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  • Day71

    Komodo Dragons

    February 23, 2018 in Indonesia ⋅ ⛅ 77 °F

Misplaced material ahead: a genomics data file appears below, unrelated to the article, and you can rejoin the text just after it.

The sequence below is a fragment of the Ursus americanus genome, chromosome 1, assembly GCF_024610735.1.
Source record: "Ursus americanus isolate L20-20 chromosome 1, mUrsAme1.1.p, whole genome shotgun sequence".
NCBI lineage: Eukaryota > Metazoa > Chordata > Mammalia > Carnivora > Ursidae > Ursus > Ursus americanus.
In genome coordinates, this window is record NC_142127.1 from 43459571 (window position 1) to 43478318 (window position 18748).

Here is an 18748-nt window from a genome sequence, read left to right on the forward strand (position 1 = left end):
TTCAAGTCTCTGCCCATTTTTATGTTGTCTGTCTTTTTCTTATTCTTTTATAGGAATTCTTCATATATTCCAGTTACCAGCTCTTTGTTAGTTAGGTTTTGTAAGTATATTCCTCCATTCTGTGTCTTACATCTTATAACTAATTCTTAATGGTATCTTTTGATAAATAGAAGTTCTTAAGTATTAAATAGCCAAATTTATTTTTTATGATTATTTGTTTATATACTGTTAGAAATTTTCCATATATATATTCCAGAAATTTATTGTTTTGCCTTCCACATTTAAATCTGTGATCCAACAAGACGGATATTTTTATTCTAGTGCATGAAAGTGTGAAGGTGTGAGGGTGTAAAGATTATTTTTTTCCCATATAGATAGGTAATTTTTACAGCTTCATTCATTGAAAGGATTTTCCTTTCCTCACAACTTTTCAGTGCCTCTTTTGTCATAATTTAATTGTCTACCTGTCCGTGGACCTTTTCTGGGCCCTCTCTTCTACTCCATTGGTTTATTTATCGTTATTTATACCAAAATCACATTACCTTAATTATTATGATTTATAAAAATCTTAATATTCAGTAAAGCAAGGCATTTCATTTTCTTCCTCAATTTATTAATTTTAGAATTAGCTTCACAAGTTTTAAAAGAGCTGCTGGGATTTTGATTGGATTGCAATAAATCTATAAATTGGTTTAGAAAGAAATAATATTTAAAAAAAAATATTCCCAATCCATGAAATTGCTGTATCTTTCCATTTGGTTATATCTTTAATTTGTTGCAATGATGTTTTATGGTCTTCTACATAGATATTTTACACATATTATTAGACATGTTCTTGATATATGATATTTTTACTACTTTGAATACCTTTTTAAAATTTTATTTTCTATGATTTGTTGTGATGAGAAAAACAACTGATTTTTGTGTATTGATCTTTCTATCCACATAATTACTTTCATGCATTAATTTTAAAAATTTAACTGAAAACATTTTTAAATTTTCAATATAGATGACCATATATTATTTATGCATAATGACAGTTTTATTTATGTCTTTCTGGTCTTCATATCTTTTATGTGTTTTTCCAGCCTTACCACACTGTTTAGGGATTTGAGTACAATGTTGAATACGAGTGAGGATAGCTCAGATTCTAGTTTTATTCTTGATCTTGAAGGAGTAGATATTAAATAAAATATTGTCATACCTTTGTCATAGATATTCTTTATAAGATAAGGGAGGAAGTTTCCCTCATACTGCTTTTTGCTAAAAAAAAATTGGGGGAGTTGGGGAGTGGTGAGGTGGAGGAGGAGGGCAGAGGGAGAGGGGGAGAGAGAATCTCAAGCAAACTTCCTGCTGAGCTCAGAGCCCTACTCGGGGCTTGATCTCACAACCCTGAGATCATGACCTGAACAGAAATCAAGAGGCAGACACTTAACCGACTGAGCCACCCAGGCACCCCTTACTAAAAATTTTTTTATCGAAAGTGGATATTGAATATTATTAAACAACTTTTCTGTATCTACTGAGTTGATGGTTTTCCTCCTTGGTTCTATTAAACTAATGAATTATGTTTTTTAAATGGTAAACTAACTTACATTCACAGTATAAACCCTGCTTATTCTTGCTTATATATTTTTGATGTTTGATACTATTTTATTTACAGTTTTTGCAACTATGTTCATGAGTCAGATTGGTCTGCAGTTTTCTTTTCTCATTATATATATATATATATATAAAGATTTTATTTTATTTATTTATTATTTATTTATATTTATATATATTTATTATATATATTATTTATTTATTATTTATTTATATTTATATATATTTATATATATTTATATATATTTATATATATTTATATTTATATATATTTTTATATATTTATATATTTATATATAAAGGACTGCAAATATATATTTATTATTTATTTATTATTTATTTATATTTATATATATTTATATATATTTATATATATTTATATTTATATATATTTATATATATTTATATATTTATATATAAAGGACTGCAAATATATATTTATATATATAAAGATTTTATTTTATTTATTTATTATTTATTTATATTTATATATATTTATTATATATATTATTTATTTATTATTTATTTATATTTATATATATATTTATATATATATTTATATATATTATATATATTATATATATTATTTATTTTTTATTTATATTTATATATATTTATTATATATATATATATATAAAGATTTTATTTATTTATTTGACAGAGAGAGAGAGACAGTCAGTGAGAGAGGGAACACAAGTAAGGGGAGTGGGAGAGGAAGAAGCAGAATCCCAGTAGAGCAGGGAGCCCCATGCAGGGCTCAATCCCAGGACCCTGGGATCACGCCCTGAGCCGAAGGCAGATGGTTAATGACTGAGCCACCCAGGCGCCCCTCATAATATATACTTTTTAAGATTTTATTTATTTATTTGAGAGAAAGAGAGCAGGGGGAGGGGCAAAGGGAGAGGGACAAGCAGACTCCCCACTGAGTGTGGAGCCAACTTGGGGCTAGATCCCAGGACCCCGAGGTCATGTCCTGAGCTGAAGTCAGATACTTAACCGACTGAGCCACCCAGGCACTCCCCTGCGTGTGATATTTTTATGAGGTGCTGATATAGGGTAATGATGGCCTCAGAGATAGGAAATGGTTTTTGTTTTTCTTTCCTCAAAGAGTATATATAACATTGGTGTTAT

For two hours we had a wonderful walk through a tropical rainforest in Komodo National Park, Indonesia. Hot and humid, our walk through the woods was very similar to our daily walk through the Uwharrie Mountains. It was the first time we had seen orchids growing in the wild. We also saw a bright yellow oriole, slightly larger than orioles in our neck of the woods. Of course, our main objective was to see the legendary Komodo Dragon, the world’s largest lizard, which lives only here in Indonesia. In a clearing we finally came upon four big males, one female in the woods behind us, and one 3-year-old baby. Komodo Dragons live about 50 years, and grow to about 15-18 feet long. Males are larger and heavier than females. Interestingly, when males are not available, the females can lay and hatch their eggs without male fertilization (parthenogenesis). On the whole, the girls think this is a pretty good arrangement. Komodo Dragons are very aggressive, and can run about as fast as a human. They can smell blood up to 2 miles away and will attack with no provocation. KD eggs are incubated by the sun. Both KD eggs and KD babies are regularly eaten by adult KD’s and by many other critters in the woods. The best guess is that only about 20% of their eggs hatch, and that no more than 2% of the hatchlings ever make it past KD kindergarten. As soon as they hatch, the youngsters are often eaten by the parents, so the kids will shelter up in a tree until mom and/or dad leaves. The adults’ favorite food is wild hog, but there are also many, many deer in these woods. So venison is on the KD menu when pork is not immediately available. We feel so blessed to be able to see these wonderful creatures, and for the diligence of our guides (especially for the young man Suparho, who carried the big forked stick) in showing us the Komodo Dragons and allowing us to come back to tell the tale. Thanks also to the wonderful staff onboard the Viking Sun, who can get 900 of us geriatric adventurers into a tropical rainforest and back, and make it look easy.Read more